• Give the person time to think. It’s hard to give meaningful feedback on the spot. If possible, ask ahead so the person has time to think through what they’d like to share. “After the event happens, it would be really helpful to hear your thoughts on how I’ve planned all the details. Could I schedule 20 minutes with you next Wednesday to talk about it?”
  • Thank the person for the feedback, even if it hurts or you disagree. Regardless of how you feel about what they say, the person has tried to help you improve by giving you feedback. If you don’t show your appreciation, they likely won’t try to help you in the future.
  • Pay attention to less obvious forms of feedback, such as body language. Feedback is all around you, all the time. Your manager shrugs and avoids eye contact — maybe you should ask a follow-up question to learn more about what’s not being said. People often check their phones when you’re speaking during meetings — maybe you’re taking too long to make your point. A peer reaches out to you for advice — maybe you’re more respected and appreciated than you realize.

4. Whenever possible, bring ideas for solutions when you raise issues or challenges.

When you just point out problems or what’s wrong with ideas, you could easily get labeled “negative” or “complainer.” But when you raise problems and offer potential solutions, you send the message that you want to help and act. And in the process, you can show your creativity and critical thinking skills — traits important for anyone who wants to have an impact and move up in their organization.

So when you encounter a problem, think through three potential solutions. Try to develop a range of options — from quick fixes to longer-term solutions — and a good rationale for why you think each might work. Even if you don’t share all three when you raise the issue, pushing yourself to come up with options increases your chances of coming up with a decent idea.

Note: You won’t always come up with a solution, but that shouldn’t stop you from raising important issues. In those cases, try leading with the fact that you don’t have the answer to show that you’re not just complaining (e.g., “I don’t have a solution, but thought this issue was important for you to know. Could we work on possible solutions together?”).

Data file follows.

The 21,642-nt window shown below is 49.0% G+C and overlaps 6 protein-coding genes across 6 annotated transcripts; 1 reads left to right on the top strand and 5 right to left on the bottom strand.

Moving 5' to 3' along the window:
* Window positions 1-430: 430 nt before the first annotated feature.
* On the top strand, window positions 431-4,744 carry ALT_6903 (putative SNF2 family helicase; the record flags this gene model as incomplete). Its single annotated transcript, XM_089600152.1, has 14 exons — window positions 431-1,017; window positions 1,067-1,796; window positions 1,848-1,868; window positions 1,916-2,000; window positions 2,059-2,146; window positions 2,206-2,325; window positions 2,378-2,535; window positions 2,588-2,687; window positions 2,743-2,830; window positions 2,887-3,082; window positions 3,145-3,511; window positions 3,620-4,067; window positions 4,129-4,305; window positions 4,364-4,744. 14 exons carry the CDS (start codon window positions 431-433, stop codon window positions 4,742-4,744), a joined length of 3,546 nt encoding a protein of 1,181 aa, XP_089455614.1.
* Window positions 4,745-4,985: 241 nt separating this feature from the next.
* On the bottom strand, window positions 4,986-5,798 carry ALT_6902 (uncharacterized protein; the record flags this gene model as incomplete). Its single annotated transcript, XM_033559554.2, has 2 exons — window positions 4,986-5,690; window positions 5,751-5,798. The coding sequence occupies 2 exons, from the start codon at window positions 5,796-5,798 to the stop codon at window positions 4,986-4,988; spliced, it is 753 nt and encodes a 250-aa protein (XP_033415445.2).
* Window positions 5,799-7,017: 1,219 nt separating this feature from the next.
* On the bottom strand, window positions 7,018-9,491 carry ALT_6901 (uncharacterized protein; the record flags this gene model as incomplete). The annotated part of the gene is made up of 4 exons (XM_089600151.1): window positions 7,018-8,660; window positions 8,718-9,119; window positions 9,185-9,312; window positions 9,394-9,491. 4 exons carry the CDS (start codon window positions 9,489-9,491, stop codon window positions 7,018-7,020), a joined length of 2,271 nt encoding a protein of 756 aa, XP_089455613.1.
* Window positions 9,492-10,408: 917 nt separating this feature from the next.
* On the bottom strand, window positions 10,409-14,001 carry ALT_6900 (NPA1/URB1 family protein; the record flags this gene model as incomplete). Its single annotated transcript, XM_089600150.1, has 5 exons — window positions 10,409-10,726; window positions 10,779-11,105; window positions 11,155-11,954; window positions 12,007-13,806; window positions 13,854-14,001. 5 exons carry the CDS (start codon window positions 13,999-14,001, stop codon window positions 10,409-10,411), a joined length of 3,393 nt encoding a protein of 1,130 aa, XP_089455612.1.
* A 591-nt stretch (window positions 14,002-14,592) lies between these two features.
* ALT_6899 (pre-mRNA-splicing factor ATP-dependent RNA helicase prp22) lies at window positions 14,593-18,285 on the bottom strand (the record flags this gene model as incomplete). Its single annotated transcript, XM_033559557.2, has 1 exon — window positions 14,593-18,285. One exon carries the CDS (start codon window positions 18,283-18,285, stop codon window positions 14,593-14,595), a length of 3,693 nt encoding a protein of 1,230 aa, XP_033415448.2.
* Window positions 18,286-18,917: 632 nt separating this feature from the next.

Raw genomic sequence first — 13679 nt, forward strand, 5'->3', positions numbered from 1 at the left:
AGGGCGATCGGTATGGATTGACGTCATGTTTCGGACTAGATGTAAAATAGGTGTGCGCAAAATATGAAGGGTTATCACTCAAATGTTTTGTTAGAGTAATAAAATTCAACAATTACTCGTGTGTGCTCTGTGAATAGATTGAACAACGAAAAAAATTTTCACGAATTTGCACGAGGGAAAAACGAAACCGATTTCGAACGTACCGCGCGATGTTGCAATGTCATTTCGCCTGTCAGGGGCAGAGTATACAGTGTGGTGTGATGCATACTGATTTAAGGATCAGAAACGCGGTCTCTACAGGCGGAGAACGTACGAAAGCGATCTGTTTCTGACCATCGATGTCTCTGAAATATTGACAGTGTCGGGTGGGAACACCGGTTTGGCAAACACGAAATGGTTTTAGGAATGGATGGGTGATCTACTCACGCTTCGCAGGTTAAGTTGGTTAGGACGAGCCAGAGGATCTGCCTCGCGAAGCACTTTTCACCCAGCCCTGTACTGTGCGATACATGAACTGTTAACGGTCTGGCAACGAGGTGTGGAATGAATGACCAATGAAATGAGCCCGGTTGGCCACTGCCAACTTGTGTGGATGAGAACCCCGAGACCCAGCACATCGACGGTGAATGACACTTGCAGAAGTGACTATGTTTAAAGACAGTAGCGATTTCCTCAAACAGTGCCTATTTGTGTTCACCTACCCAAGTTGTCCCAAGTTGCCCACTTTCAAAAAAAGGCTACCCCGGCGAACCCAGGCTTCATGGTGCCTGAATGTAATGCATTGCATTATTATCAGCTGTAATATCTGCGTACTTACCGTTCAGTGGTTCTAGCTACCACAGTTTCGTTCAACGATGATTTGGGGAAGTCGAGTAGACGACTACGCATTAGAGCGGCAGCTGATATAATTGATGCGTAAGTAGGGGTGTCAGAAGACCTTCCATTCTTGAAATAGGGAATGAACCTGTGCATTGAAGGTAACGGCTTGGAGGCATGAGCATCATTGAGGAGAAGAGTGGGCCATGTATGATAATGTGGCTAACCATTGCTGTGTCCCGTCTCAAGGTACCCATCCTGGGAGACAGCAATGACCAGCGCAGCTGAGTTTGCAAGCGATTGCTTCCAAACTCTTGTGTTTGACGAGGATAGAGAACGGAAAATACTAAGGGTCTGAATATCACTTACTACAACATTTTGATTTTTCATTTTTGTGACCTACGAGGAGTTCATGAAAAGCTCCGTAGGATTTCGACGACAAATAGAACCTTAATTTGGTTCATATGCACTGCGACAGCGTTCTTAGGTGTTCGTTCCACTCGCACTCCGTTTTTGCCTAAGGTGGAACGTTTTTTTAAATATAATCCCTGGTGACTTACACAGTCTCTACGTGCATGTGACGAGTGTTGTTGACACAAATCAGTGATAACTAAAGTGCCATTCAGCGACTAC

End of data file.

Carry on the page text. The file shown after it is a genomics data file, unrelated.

And to be next-level proactive, consider your boss’s biggest challenges and how you can help, whether it’s offering ideas or volunteering to take on tasks you know matter to them. After all, part of your job is to help your boss strategize and troubleshoot.

5. Ask to take more ownership of some aspect of your work.

Everyone wins when you build autonomy: Your manager gets to take a step back as you step forward to boost your skills and performance — and even spot a better way to do the work. Pick a task that you feel ready to do with less guidance or a skill to develop in order to advance in your career.

Depending on the task and your relationship with your manager, in your next 1-on-1, you could ask for more ownership directly (e.g., “I’m pretty comfortable with this project now. Could we switch our weekly project check-in to monthly — and I’ll let you know if I need your input in the meantime?”). Or, ask to work together to map out growth stages for the task.

For example, if you want to become the go-to person to present to clients about your group’s work, your growth stages might look like this:

  1. Create a client presentation in close collaboration with my manager or a peer.
  2. Create a presentation on my own, and request feedback from my manager before delivering it to a client.
  3. Create and deliver a presentation to a client independently, and solicit my manager’s feedback afterward.

Work with your manager to map actions you can take to progress from one growth stage to the next, like giving practice presentations or seeking tips from presentation experts in your department. As you take those actions, check in with your manager to gauge your progress and adjust the plan as needed.